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Fentanyl: Calgary family launches organization to change face of addictions

Spouse of man who died from a fentanyl overdose disappointed province didn’t call state of emergency

Jessica Holtsbaum (left) and Rosalind Davis say they lost their loved one, Nathan Huggins-Rosenthal, to fentanyl. They have launched a not-for profit to push for political change in Alberta’s addictions crisis.

Jeremy Simes / For Metro

Jessica Holtsbaum (left) and Rosalind Davis say they lost their loved one, Nathan Huggins-Rosenthal, to fentanyl. They have launched a not-for profit to push for political change in Alberta’s addictions crisis.

Rosalind Davis and her spouse Nathan Huggins-Rosenthal planned to start a family, but she believes his addiction to fentanyl became the cause of his death. 

Davis was dismayed to learn last week that the government won’t enact a public health state of emergency over the fentanyl crisis, after Alberta Liberal leader Dr. David Swann expressed the need for an emergency. 

“I think we’re really disappointed because it speaks volumes of ignorance to the lack of education around drugs and addictions issues,” said Davis, who has launched the Alberta Foundation of Changing the Face of Addiction, a not-for profit that aims to educate Albertans on drugs and addictions issues, with Nathan’s sister, Jessica Holtsbaum. 

“We want to push for political change,” she said. “We want to inform people of how if we change these things, it can benefit all of society.”

Nathan Huggins-Rosenthal.

Submitted

Nathan Huggins-Rosenthal.

Associate Health Minister Brandy Payne said an public health emergency over the addictions crisis is unwarranted as it gives government “extraordinary powers” that are unnecessary, and would be more effective if there was an outbreak of a highly communicable disease.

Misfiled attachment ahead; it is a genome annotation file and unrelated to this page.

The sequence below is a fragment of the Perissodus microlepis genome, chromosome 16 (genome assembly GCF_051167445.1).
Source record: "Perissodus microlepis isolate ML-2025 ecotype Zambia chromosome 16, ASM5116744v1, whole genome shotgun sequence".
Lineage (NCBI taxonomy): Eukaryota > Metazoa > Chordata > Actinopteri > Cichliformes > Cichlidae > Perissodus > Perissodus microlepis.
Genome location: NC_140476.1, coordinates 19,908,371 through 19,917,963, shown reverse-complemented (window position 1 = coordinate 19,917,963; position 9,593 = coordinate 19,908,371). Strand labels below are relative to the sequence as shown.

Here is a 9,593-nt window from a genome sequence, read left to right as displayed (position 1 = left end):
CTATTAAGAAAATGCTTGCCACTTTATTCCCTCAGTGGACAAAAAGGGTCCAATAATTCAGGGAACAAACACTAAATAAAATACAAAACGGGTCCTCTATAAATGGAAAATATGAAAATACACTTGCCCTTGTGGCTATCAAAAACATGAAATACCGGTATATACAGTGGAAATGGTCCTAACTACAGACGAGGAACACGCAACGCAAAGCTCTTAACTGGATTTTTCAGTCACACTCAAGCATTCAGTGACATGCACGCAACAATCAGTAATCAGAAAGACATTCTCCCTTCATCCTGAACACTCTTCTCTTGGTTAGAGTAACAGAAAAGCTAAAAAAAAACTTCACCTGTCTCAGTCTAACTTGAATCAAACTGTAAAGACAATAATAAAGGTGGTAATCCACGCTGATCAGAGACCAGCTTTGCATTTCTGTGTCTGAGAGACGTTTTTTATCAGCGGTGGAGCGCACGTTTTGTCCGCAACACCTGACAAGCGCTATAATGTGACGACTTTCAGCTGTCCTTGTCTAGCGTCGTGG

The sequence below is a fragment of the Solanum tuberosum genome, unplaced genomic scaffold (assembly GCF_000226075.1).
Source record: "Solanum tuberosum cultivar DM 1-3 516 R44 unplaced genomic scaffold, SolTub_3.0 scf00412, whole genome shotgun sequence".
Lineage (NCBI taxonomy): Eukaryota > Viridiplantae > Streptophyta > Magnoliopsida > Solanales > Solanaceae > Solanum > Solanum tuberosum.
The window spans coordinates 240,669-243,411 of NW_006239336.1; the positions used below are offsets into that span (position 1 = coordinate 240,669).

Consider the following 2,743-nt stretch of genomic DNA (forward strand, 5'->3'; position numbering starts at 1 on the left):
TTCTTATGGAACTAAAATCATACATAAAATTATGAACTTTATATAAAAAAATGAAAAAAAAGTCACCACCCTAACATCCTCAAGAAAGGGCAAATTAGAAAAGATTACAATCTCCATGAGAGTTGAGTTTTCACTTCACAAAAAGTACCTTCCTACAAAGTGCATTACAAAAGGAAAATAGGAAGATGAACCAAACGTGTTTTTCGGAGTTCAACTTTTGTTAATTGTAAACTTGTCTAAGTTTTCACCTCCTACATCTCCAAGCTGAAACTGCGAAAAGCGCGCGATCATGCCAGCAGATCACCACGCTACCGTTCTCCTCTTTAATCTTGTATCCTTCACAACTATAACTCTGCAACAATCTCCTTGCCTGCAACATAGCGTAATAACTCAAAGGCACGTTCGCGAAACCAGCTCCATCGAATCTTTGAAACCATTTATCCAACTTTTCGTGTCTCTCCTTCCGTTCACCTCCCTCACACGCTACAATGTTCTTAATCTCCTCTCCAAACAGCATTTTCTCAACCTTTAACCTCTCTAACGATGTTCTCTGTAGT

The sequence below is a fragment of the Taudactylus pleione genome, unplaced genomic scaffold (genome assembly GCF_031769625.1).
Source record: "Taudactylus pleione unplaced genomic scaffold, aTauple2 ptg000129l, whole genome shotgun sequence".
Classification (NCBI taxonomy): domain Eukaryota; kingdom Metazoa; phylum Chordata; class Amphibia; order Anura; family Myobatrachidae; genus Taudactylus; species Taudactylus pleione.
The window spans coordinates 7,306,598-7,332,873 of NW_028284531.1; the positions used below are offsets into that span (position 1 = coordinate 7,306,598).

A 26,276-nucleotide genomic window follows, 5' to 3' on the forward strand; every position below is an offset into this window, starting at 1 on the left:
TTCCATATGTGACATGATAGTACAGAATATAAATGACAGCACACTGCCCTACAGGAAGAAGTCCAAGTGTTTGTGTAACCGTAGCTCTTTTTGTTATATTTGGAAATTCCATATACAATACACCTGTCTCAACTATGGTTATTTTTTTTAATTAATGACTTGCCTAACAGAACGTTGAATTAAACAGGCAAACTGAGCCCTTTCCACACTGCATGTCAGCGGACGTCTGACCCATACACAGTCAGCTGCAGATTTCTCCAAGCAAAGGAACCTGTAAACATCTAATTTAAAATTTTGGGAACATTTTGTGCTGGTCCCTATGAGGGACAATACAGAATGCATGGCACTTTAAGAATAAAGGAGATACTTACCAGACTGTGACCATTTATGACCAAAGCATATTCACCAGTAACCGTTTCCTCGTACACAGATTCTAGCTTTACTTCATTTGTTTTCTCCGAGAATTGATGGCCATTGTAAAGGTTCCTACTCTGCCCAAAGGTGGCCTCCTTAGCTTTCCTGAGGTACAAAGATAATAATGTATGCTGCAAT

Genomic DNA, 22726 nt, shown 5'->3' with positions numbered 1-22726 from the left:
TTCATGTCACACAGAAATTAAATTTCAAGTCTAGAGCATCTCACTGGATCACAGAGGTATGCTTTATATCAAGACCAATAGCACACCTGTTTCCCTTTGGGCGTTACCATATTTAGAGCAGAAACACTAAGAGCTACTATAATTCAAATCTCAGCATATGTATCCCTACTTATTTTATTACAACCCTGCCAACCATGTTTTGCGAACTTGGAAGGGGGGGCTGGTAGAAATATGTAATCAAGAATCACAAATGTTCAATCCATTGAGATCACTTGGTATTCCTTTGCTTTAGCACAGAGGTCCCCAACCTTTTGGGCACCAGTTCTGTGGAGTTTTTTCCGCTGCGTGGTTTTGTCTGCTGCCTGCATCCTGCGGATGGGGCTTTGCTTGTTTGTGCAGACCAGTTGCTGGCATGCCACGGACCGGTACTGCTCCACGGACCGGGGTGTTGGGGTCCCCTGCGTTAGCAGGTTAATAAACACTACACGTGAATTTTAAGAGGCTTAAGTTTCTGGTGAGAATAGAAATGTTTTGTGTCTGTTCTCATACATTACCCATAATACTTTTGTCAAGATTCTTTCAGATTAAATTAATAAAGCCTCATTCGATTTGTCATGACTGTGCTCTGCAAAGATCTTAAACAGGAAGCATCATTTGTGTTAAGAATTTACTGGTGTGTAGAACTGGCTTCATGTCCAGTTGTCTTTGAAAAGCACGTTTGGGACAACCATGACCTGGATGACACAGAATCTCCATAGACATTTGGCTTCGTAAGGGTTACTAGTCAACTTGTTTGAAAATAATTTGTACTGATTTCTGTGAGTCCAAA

From January 1 to June 30 of this year, there were 153 people in Alberta who died from apparent drug overdoses related to fentanyl, a 10 per cent increase from 139 deaths that were reported during January to June of 2015. 

Nathan died in February and Davis continues to wait for his cause of death report from the coroner’s office. He was a witty and charming stockbroker with a Master in Business Administration, Davis said.

“At first we thought the problem was manageable: just don’t do drugs,” she said. “This was the conventional thinking.”

Davis quickly learned his addiction was more complex, but said Nathan had to wait four months before being admitted to a treatment program.

“After that four months, he wasn’t the man I recognized anymore,” she said, adding he overdosed weeks later after returning from the Claresholm Centre for Mental Health and Addictions.

“Because of shame, he told everyone it was pneumonia, and we believed him because we believed treatment programs worked,” she said. “Two-and-a-half months later, he was dead.”

She said Nathan’s story inspired her to launch the foundation.

“No one chooses to be an addict,” she said. “But believing addiction is a choice absolves society of any responsibility. When we shame people of addictions, we push them into the shadows.

“Once we became educated ourselves, I think the awareness of how little society knows or understands addictions became so obvious to us.”

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